For the mobility display some of the groups get into the troop carrying vehicles, such as the half-tracks and trucks, to show how they were taken into battle. The vehicles stop to allow the infantry to dismount and deploy on foot as though taking part in a training exercise. It is the kind of scene, which would have been common during the war as the troops trained across the area. For those who wish to relax, James has arranged for period entertainment with singers and musicians performing songs to keep the atmosphere moving along. In the large marquees there are displays of life on the Home Front, which prove fascinating to all ages. During the war the ladies of Somerset rallied to the cause and thousands joined the Women’s Voluntary Service and formed knitting circles. In fact, so many woollen items were produced for the armed forces that the Royal Navy kindly requested “...please, ladies, no more mufflers”! At the DFVS lessons are given in learning how to knit, with even men joining in and finding it enjoyable.

The show has always had traders on-site and this year there will be many more. These offer a wide range of items from vintage civilian clothes, to reproduction military uniforms, militaria for the collectors, as well as many other items including books. Various Allied forces such as Polish, French and, of course, Americans, which no event would be complete without, can all be seen at the show. The event is friendly and relaxed with quite a number of ‘strollers’ dressed as civilians, police, ambulance, WVS and WI, who all mingle with visitors. James has told me about some surprises he has planned, but I can’t say because I don’t want to spoil it. Suffice to say, you won’t be disappointed.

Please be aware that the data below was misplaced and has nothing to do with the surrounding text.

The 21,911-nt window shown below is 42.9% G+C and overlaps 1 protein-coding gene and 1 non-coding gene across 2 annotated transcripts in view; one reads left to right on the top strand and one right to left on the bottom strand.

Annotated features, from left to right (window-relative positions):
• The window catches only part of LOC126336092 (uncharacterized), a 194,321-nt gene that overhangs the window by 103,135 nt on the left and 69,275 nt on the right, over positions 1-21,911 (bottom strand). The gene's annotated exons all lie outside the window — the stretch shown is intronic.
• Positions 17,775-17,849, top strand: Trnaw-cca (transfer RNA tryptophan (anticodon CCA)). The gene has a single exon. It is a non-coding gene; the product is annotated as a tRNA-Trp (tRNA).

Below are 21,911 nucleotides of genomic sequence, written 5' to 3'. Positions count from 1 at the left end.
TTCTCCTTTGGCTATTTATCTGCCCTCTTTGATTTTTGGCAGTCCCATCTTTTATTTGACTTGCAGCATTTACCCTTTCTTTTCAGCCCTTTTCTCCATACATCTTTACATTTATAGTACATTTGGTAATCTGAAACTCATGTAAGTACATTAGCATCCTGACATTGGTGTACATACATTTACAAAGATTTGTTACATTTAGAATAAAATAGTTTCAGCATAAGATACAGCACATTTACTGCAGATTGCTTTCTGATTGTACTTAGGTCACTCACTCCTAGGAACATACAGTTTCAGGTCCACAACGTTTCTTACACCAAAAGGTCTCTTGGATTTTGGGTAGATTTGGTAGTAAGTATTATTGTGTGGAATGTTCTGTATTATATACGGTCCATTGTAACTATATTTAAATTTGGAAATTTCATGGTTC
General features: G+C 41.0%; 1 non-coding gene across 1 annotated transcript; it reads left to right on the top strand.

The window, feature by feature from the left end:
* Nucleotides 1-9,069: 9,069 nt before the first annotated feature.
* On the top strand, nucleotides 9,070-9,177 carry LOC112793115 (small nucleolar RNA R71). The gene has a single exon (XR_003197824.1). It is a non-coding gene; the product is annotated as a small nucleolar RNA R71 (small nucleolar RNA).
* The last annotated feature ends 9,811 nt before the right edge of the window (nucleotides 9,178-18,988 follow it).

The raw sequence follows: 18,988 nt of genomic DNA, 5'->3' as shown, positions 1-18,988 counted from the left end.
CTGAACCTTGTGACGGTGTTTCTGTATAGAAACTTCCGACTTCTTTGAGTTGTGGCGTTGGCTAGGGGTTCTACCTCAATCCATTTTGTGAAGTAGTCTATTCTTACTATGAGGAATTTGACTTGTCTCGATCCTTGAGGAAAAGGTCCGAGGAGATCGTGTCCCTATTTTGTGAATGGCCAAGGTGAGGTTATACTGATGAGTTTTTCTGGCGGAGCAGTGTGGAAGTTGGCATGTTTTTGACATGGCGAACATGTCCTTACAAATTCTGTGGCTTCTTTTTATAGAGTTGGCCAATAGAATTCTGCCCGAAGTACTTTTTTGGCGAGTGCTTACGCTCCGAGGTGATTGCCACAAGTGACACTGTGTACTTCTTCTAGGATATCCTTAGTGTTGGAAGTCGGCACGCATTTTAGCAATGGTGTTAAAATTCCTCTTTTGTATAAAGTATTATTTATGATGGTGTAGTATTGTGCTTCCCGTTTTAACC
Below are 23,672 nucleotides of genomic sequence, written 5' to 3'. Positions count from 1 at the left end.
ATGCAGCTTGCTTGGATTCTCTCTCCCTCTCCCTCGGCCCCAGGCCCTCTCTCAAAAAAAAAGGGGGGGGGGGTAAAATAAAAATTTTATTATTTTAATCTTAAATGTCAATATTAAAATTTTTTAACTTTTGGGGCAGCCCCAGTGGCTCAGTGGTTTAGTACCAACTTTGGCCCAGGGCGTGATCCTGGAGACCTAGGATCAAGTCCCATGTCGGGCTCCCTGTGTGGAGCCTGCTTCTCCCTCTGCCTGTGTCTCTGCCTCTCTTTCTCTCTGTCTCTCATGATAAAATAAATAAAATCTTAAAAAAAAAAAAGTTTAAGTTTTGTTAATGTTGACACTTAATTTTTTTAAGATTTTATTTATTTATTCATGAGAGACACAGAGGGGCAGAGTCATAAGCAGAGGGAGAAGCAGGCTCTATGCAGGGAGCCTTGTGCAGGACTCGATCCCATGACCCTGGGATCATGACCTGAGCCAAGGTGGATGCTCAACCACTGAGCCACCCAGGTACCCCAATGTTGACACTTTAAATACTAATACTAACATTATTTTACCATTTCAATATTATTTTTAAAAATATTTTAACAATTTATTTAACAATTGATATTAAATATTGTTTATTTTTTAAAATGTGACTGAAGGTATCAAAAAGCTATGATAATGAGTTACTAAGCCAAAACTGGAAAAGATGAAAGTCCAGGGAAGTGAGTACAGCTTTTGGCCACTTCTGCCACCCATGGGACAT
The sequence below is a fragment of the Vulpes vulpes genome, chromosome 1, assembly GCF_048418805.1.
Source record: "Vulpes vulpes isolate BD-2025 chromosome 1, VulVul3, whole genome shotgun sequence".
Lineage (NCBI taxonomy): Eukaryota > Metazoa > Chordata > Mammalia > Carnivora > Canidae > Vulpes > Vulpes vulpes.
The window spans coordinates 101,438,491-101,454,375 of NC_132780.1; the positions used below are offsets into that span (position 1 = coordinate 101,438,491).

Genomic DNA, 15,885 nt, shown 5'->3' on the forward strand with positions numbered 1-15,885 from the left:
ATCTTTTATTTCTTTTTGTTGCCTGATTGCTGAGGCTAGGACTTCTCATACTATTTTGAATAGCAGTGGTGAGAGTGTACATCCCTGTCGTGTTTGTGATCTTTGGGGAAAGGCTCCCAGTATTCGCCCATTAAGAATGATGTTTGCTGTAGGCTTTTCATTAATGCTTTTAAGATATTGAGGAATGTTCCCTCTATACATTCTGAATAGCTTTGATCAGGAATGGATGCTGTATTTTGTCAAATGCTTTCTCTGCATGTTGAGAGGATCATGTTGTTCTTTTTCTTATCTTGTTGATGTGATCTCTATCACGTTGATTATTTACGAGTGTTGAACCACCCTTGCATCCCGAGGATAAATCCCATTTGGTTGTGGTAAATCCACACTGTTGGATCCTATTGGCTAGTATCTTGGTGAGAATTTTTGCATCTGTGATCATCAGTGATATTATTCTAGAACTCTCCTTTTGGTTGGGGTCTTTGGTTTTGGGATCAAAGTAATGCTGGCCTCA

The DFVS has something for everybody and all interests. Its popularity has grown as the supportive comments on social media sites such as Facebook prove. Full details of the event, ticket booking and how to get there can all be found on the website at: www.digforvictoryshow.com